Writing is an art of its own, and it is for good reasons at the public school level, “Writing” is too often quoted as ELA (English Language Art). Writing is an integral part of any child’s academic upbringing. It can shake soul, and when it is well crafted, it can only bring awe to your heart. Claire Bijou is the quintessential testament to this altruism.
When I approached her few months ago to collaborate with CSMS Magazine, I had no clues as to how she was going to react to the offer. Understandably, she pondered my plea, and hesitantly she agreed. I myself had no idea if Claire was such a sharp character. I had never seen her writings before. I was mainly motivated by the fact she is well-versed in English, although she lives in Port-au-Prince. I knew one thing, as she agreed to do it, I was committed to picking up the slack as I have done in the past with writers as young as Claire.
When she submitted her first piece, Tami and Nicki Christ Event at El Rancho, I immediately noticed something unique about Claire. She writes creatively, as one writes novelistic prose. Few writers can do this, especially when doing journalistic reporting—let alone a young writer. That piece secured 10 thousand hits, with more than 80 people liked it on Facebook.
Shortly thereafter, she displayed an impeccable side of her—tender, dovish, profound but intriguing. She published “Hello,” soulful and frantic. “When I first laid my eyes on you, I lost my sense of breathing, You were like Adonis from the Greek times,” poetic prose that take you on a romantic journey as Claire grabs your soul, weaving through the mist of an infinite temporary love like Keith Harkin in The Dutchman, describing the medieval romance of Margaret on the banks of the ocean of hope.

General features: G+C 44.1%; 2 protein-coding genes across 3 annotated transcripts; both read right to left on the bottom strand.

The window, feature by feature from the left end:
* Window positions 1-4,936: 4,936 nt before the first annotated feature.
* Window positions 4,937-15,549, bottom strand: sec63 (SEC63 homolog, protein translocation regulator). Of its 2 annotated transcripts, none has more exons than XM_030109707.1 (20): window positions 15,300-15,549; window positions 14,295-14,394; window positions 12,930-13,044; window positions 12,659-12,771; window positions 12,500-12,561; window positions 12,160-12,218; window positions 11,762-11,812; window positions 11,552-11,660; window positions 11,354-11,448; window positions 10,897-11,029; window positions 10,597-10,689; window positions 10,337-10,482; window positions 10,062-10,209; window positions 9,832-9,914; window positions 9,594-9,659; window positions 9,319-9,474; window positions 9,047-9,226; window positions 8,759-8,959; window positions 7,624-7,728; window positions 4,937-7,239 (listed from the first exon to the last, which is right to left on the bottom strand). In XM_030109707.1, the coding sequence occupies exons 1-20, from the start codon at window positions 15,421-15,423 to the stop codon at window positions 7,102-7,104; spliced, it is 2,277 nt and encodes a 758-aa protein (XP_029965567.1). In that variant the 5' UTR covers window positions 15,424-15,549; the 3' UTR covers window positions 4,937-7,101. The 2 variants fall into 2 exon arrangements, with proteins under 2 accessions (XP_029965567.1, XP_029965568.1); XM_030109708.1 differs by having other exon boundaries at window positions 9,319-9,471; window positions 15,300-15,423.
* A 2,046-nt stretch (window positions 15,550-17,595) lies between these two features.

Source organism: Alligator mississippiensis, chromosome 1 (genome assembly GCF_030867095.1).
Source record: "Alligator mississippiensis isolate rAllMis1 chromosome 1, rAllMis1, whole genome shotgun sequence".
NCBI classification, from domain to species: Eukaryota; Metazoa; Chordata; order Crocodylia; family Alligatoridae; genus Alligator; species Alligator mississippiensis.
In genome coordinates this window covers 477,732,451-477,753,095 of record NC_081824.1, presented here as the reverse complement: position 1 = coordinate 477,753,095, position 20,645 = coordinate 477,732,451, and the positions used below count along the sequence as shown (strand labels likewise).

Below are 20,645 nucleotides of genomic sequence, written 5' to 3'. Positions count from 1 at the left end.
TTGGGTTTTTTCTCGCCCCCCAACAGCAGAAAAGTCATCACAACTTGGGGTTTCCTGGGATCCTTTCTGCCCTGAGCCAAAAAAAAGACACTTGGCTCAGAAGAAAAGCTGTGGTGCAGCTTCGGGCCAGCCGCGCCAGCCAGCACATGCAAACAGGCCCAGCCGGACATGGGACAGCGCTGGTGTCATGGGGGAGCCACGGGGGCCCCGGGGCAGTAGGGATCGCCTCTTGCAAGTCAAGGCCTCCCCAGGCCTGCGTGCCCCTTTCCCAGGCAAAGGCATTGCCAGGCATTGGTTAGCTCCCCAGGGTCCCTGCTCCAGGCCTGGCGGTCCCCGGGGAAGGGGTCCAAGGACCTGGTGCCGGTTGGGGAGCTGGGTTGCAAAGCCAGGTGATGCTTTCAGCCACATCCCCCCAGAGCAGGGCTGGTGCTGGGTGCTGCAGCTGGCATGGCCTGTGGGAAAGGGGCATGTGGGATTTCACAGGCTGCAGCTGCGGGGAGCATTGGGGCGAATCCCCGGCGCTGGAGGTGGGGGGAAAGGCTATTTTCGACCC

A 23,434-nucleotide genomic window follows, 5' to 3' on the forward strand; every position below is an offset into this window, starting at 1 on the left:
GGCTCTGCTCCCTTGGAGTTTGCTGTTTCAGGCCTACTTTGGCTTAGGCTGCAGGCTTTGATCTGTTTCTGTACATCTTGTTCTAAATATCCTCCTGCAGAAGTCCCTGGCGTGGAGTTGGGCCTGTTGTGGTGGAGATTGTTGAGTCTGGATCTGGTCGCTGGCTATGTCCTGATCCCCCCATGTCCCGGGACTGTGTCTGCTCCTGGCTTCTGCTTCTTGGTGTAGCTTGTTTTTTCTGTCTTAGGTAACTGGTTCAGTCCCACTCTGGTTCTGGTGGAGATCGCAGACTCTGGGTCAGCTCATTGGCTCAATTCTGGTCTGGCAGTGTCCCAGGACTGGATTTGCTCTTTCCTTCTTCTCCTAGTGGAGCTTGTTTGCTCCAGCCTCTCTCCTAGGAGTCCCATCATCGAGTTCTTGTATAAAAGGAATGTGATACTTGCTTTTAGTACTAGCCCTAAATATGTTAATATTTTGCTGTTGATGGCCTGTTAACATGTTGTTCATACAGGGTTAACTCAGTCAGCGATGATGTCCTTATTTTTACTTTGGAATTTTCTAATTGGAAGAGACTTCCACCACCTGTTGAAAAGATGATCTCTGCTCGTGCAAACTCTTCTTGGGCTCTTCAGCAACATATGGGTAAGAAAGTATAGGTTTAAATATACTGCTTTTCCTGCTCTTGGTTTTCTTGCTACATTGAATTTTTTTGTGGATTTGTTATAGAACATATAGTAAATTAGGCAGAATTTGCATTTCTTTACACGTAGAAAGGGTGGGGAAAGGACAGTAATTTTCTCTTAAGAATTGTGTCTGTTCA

That poem was viewed more than 20, 000 times and created an unprecedented buzz on Linked-In. I was completely mused as I watched from afar comments after comments by seasoned writers on Book-and-Writers, an important writers groups of more than 60, 000 members. Since then, Claire Bijou seems to have stolen the souls of many readers, including mine.
Claire was born in Haiti, but grew up along the foothills of East Orange, New Jersey. She returned to Haiti with her parents during her senior years in high school. She went to Union School in Port-au-Prince and later to another American High School. Claire has the taste of both worlds—well articulated in multiple languages, but it is her patriotism that leaves me speechless. A beautiful, Creole négresse who walks in feline gestures and whose flawless wording and her innocent filtered voice remind us of Célimène—the famous Haitian princess and daughter of Emperor Jean-Jacques Dessalines, as historian Thomas Madiou described her to us.
Claire Bijou has the talent to become a great Haitian novelist someday. I asked her about it, but she is pondering the thought just as she did when I asked her to be a contributor to CSMS Magazine. A novel may be a distant adventure, but I’m almost certain a collection of poetry might very well be around the corner. On that thought, she still didn’t reply, but she gave me a positive nod, and on the corner of her Creole lips, she threw a subtle grin. I took it as a “yes,” for as Port-au-Prince goes asleep and its unforgiving streets go silent, Claire’s heart goes on a race with her beautiful mind, trying to find what shall be her righteous seat among the best of our time.
Note: Dr. Ardain Isma is the chief-editor for CSMS Magazine. He teaches Cross-Cultural Studies at UNF(University of North Florida. He is also a novelist. He may be reached at firstname.lastname@example.org Also, all of Claire’s writings can be found on this section of CSMS Magazine: Poetry and Literature